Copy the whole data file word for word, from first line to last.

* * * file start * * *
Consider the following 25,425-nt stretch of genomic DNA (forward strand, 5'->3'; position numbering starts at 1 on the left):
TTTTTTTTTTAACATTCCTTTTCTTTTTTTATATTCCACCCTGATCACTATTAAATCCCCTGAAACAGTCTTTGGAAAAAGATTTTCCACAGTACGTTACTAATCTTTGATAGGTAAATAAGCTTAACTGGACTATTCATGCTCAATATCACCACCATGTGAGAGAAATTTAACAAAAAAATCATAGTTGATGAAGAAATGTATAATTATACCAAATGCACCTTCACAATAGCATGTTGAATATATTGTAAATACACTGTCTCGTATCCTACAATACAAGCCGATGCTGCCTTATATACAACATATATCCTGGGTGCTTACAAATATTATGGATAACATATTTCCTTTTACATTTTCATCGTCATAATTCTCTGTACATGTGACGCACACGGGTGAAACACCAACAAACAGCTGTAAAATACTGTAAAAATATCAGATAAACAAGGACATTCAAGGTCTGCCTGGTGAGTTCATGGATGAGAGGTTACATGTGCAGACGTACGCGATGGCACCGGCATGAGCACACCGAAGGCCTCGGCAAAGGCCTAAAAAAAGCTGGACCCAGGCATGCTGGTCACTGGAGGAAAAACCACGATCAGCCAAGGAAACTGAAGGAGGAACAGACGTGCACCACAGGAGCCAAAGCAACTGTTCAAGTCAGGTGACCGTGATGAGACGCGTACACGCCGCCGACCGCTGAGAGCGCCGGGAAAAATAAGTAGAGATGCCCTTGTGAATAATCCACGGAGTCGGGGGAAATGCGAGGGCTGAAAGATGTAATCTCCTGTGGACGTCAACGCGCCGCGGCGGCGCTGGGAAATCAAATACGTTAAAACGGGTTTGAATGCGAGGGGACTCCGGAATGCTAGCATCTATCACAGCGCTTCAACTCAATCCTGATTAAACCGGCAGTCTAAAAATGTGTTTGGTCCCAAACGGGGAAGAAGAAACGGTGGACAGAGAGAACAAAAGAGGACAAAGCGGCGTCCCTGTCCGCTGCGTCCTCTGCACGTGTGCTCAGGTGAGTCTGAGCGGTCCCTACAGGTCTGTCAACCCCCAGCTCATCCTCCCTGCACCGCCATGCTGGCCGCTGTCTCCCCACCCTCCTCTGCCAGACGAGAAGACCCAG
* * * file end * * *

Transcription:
Consider the following 25,425-nt stretch of genomic DNA (forward strand, 5'->3'; position numbering starts at 1 on the left):
TTTTTTTTTTAACATTCCTTTTCTTTTTTTATATTCCACCCTGATCACTATTAAATCCCCTGAAACAGTCTTTGGAAAAAGATTTTCCACAGTACGTTACTAATCTTTGATAGGTAAATAAGCTTAACTGGACTATTCATGCTCAATATCACCACCATGTGAGAGAAATTTAACAAAAAAATCATAGTTGATGAAGAAATGTATAATTATACCAAATGCACCTTCACAATAGCATGTTGAATATATTGTAAATACACTGTCTCGTATCCTACAATACAAGCCGATGCTGCCTTATATACAACATATATCCTGGGTGCTTACAAATATTATGGATAACATATTTCCTTTTACATTTTCATCGTCATAATTCTCTGTACATGTGACGCACACGGGTGAAACACCAACAAACAGCTGTAAAATACTGTAAAAATATCAGATAAACAAGGACATTCAAGGTCTGCCTGGTGAGTTCATGGATGAGAGGTTACATGTGCAGACGTACGCGATGGCACCGGCATGAGCACACCGAAGGCCTCGGCAAAGGCCTAAAAAAAGCTGGACCCAGGCATGCTGGTCACTGGAGGAAAAACCACGATCAGCCAAGGAAACTGAAGGAGGAACAGACGTGCACCACAGGAGCCAAAGCAACTGTTCAAGTCAGGTGACCGTGATGAGACGCGTACACGCCGCCGACCGCTGAGAGCGCCGGGAAAAATAAGTAGAGATGCCCTTGTGAATAATCCACGGAGTCGGGGGAAATGCGAGGGCTGAAAGATGTAATCTCCTGTGGACGTCAACGCGCCGCGGCGGCGCTGGGAAATCAAATACGTTAAAACGGGTTTGAATGCGAGGGGACTCCGGAATGCTAGCATCTATCACAGCGCTTCAACTCAATCCTGATTAAACCGGCAGTCTAAAAATGTGTTTGGTCCCAAACGGGGAAGAAGAAACGGTGGACAGAGAGAACAAAAGAGGACAAAGCGGCGTCCCTGTCCGCTGCGTCCTCTGCACGTGTGCTCAGGTGAGTCTGAGCGGTCCCTACAGGTCTGTCAACCCCCAGCTCATCCTCCCTGCACCGCCATGCTGGCCGCTGTCTCCCCACCCTCCTCTGCCAGACGAGAAGACCCAG